"This supposed right to self defense"? Disgusting, fucking disgusting. You are not discussing this topic in good faith. You can't even bring yourself to say I have a right to self defense. Don't come crying to me when society "decides" you no longer have the right to vote, or own property, or practice your religion or whatever other future evil our misguided and cowardly society comes up with.

Winkey, frankly I have a lot more respect for people like MLK, Andrei Sakharov, and Vaclav Havel, who had the courage to confront injustice without the need of a firearm to make them feel brave. I have not personally confronted those kinds of injustices, but if I ever do, I hope I can emulate their examples.

That's not even what I meant. I meant I hope society never decides those things because in your mind, if the majority vote says you don't have the right to practice your religion, that's the end of the story. Better accept it. Because we don't have any "so-called rights" at all, now do we?

Midwest

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Re: Firearms in the home
« Reply #695 on: April 06, 2016, 11:16:59 AM »
but I have provided a reasonable counter argument that the AR-15 is not vital to personal self-defense.

No, you haven't.  You consider it reasonable, only because you are uninitiated.  Even if 'vital' was a defining requirement.  It isn't.

My counter argument is that the AR-15 is not needed to reasonably and effective defend oneself in the US. If the AR-15 did not exist, people would easily be able to defend themselves with shotguns and other types of weapons that would be available to them. As of yet, I have seen no evidence that refutes this. Thus I believe it to be a reasonable counter argument. Mind you, this is not an argument that the AR-15 should be banned. Only that a theoretical ban would not infringe on this supposed right to self-defense and thus an argument against the ban could not rely upon infringement. It would have to be based on the merits (or lack thereof) of arguments based upon the societal benefit (or lack thereof) of a ban. For the purpose of this subthread, I am not advancing any opinion whatsoever on the societal benefits (or lack thereof) of a ban.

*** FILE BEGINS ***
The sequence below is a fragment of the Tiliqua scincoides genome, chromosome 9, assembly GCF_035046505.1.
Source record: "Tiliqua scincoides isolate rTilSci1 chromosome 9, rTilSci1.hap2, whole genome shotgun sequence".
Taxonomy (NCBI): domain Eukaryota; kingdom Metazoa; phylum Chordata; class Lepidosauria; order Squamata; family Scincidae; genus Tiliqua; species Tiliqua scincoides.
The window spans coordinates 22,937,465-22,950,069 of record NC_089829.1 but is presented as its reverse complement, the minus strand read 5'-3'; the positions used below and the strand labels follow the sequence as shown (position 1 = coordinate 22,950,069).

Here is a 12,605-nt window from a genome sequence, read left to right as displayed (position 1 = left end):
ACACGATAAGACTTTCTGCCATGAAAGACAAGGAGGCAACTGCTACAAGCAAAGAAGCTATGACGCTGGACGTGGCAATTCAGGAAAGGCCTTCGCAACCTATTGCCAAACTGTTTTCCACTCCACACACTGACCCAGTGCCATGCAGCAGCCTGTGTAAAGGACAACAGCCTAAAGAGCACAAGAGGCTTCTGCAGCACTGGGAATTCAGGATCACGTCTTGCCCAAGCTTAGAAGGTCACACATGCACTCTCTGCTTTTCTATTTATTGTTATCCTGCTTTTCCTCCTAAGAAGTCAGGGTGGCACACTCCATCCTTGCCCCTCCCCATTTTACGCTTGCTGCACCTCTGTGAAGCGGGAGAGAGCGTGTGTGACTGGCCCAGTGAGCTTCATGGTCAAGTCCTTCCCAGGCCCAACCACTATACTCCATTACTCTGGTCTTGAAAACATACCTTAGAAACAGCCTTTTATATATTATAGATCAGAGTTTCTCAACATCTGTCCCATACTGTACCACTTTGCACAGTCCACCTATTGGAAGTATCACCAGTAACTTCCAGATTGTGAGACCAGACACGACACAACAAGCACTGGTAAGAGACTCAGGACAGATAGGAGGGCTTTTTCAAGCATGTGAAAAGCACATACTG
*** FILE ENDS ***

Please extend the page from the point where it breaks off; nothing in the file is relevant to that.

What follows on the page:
So why bring the argument at all?

To counter people like Winkey who argue that their supposed inherent right to self-defense makes any regulation of guns absolutely off the table.

Dramaman - There are tons of gun regulations.  The anti-gun faction will always want more until guns are outlawed.  When that's achieved, they'll move on to some other piece of stupidity.

In the UK, knives are now the object of the anti crowd. 

http://www.snopes.com/2015/06/22/save-a-life-surrender-your-knife/

Since you've repeatedly brought up the AR-15, there are millions of them in the US.  Despite that, the vast majority of murders are committed with other weapons.  AR-15's are expensive and hard to conceal so not really suited to the common criminal.

Despite those facts, the anti gun crowd continues to argue against them.  Why, because they are either ignorant of the facts or simply don't care.

dramaman

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Re: Firearms in the home
« Reply #696 on: April 06, 2016, 11:19:57 AM »
but I have provided a reasonable counter argument that the AR-15 is not vital to personal self-defense.